Inspiration: Jock Young


JOCK YOUNG (1942 – 2013)

Jock Young was my first ‘deviance’ tutor, alongside Stan Cohen ( what a lucky Kenny I was!).  I also taught with him between 1968 and 1975: together we were engaged with setting up the MA in Deviance and Social Policy. He was a major influence on my life – with his  extraordinary enthusiasm and energy, wry wit, he often seemed half crazed and slightly mad. A kind of cheeky passion sort of exuded from his fast-talking, fast-moving body. Jock’s lecturing mode – strutting, listing, shouting, laughing with only the scrappiest of notes – was inspirational.

UnknownJock’s book The Drugtakers was a little bible for me. Published by Paladin a little before Stan’s Folk Devils, it was brilliant on moral panics and deviancy amplification: and the drug world ofUnknown-1 Notting Hill. He was at this stage a very fine ethnographer, a dazzling theorist and a great enthusiast for getting rid of the old criminology. A life long outsider radical, he was one of the key figures behind the National Deviance Conference – with Stan Cohen and Mary McIntosh ( who both died earlier this year: what a year!), and others.  Soon he was writing ( with the deceased Ian Taylor and Paul Walton) The New Criminology: this was quite simply the key tex in the field for over a decade – and indeed has recently been reissued. I guess this was tImely, as Jock wrote a final commentary for it. It is now an undisputed major classic.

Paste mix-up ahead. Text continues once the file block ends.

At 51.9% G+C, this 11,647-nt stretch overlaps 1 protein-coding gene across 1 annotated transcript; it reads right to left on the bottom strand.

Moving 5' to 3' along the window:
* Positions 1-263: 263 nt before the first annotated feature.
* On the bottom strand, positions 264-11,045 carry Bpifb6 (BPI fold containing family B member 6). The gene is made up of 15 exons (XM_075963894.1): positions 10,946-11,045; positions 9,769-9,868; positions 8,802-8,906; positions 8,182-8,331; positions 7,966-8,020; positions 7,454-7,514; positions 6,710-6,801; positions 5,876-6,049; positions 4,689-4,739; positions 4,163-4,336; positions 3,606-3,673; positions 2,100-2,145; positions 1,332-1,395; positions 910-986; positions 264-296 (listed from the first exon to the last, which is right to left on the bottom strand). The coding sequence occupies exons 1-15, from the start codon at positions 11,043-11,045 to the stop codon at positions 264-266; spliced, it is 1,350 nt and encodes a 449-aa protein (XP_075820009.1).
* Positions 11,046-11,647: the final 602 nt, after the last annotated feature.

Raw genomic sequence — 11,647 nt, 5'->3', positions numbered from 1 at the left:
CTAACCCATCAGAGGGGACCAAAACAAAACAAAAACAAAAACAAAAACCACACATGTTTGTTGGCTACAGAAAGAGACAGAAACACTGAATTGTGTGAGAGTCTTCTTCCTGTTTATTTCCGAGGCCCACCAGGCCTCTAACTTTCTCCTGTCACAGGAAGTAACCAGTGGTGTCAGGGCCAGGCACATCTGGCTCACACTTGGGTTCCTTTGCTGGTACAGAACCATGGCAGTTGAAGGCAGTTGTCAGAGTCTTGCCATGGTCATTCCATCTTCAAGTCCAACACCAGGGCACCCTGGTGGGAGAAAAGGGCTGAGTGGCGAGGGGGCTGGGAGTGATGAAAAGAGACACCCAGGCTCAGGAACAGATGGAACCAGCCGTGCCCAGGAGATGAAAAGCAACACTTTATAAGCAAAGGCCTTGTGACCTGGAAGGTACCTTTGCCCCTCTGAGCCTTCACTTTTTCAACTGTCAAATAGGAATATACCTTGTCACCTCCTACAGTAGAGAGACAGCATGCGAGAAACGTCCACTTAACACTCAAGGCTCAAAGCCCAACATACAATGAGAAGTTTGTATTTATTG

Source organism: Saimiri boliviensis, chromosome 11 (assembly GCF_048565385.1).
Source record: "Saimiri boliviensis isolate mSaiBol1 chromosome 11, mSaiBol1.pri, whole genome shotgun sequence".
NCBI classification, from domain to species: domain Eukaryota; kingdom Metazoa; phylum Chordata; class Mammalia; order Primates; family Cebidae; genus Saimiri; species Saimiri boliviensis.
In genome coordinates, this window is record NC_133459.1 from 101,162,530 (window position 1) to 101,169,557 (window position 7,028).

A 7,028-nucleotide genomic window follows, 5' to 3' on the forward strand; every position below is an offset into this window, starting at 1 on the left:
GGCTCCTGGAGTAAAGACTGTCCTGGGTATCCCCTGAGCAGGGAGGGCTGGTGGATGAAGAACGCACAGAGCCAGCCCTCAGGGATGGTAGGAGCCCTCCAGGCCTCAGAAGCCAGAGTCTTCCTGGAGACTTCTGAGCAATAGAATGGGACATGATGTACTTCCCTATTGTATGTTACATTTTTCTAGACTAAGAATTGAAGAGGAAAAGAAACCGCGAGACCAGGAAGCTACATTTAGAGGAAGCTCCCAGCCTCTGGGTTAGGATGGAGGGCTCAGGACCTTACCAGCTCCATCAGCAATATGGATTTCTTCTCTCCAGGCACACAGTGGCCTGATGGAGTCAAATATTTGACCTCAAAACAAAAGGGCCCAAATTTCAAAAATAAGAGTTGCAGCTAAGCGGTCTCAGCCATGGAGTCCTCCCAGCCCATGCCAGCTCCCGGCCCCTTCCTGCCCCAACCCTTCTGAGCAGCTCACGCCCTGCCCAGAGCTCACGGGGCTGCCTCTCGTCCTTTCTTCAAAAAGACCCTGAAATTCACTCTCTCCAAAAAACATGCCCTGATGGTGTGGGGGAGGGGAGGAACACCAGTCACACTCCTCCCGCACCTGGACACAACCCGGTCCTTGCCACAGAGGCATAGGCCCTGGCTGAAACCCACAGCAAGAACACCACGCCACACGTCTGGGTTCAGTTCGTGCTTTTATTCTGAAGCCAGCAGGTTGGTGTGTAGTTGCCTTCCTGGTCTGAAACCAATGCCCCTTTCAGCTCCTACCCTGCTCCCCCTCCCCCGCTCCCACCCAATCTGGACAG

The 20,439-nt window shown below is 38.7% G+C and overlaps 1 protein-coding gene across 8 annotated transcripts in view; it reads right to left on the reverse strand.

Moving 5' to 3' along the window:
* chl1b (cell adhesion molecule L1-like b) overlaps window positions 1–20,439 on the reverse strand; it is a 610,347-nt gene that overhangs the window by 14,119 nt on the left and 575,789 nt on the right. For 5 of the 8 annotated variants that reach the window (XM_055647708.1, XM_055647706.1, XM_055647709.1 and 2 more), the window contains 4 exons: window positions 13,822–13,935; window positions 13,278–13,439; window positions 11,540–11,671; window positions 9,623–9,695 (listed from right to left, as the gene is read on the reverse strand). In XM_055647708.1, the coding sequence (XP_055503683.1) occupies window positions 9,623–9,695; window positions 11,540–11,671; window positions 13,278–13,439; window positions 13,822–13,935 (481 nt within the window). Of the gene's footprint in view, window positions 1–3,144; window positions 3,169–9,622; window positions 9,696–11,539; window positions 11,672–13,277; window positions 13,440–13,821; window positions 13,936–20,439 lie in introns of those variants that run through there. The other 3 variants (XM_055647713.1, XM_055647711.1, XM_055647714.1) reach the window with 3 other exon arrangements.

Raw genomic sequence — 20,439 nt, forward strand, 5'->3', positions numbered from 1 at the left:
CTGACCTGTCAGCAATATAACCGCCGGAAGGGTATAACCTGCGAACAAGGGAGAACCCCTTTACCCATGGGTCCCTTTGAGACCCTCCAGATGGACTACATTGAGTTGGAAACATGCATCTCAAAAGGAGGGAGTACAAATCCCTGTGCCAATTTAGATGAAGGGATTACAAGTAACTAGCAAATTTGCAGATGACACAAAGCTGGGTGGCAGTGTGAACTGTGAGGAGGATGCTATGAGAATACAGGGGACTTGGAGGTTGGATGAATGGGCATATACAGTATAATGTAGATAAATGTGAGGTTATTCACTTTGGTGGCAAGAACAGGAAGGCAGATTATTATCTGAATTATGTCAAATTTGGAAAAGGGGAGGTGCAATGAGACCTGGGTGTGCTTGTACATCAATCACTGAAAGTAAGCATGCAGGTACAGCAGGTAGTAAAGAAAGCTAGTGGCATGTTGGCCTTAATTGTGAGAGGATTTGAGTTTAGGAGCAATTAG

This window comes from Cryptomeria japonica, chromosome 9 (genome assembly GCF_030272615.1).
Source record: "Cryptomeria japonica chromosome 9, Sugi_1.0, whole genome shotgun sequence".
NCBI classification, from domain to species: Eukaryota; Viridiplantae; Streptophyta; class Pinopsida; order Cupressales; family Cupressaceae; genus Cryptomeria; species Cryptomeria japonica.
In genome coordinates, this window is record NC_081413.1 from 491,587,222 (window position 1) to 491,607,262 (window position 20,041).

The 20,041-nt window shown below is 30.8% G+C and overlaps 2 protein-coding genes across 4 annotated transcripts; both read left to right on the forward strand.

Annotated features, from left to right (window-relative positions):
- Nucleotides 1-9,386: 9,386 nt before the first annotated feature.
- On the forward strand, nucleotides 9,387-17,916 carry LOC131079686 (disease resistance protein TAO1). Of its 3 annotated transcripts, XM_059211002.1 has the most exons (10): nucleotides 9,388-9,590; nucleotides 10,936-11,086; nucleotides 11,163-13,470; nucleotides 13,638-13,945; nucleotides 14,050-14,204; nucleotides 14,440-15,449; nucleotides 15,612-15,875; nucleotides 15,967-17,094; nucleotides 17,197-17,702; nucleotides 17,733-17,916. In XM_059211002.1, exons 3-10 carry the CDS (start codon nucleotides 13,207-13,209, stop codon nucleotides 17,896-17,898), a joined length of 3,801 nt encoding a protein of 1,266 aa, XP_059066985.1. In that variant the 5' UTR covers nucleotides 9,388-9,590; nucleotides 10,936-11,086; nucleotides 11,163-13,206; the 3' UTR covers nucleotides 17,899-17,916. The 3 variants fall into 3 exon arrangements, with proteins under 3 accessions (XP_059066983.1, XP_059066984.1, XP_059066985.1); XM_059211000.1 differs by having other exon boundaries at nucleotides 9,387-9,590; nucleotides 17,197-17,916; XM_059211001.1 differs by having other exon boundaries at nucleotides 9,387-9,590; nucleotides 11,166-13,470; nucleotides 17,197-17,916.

For well over two decades, Jock was a key character at  the University of Middlesex where he was both Professor and Head of the Centre for Criminology.In his ‘middle period’, he developed left realist criminology in a series of books including the Penguin Special: What is to be Done About Law and Order? ( with colleagues John Lea and Roger Matthews). Later he was to become Distinguished Professor of Criminal Justice and Sociology at the Graduate Center, City University of New York ( as well as Visiting Professor at the University of Kent).In his recent years he has written some very important books on the links between modernity and pathology (like The Exclusive Society (1999), The Vertigo of Late Modernity (2007) which put him in the ‘great traditions’ of social theory, and really make him one of the world’s most unique social theorists of social pathology and crime.   He is  guaranteed a place in posterity.In 1998 he was awarded the Sellin-Glueck Award for Distinguished International Scholar by the American Society of Criminology followed in 2003 by the Lifetime Achievement Award of the Critical Criminology Division. And in 2012 he was awarded the Outstanding Achievement Award of the British Society of Criminology.

Sadly over the last decade or so I lost contact with him. The last time we met he was giving a lecture at Essex about 15 years ago, and he was not in truth very well then. Oddly, just last week I was reading Jock’s latest book The Criminological Imagination. It is so very Jock, and a fitting epitaph.

When he was young  Jock always said he wanted to be a zookeeper;  when he became a sociologist in the 1960’s, he wrote  about criminology as  ‘the ‘zoo keepers of deviants’. All his life he worked to break down this  cage in which we are all trapped. He remained to the end uneasy about the whole tradition of criminology; and saw the problems it dealt with (very badly) as symptomatic of much wider and deeper problems requiring much more profound social and economic change. His combination  of Marxism , Critical Sociology and Humanism always shone through. He will always be an inspiration to me.


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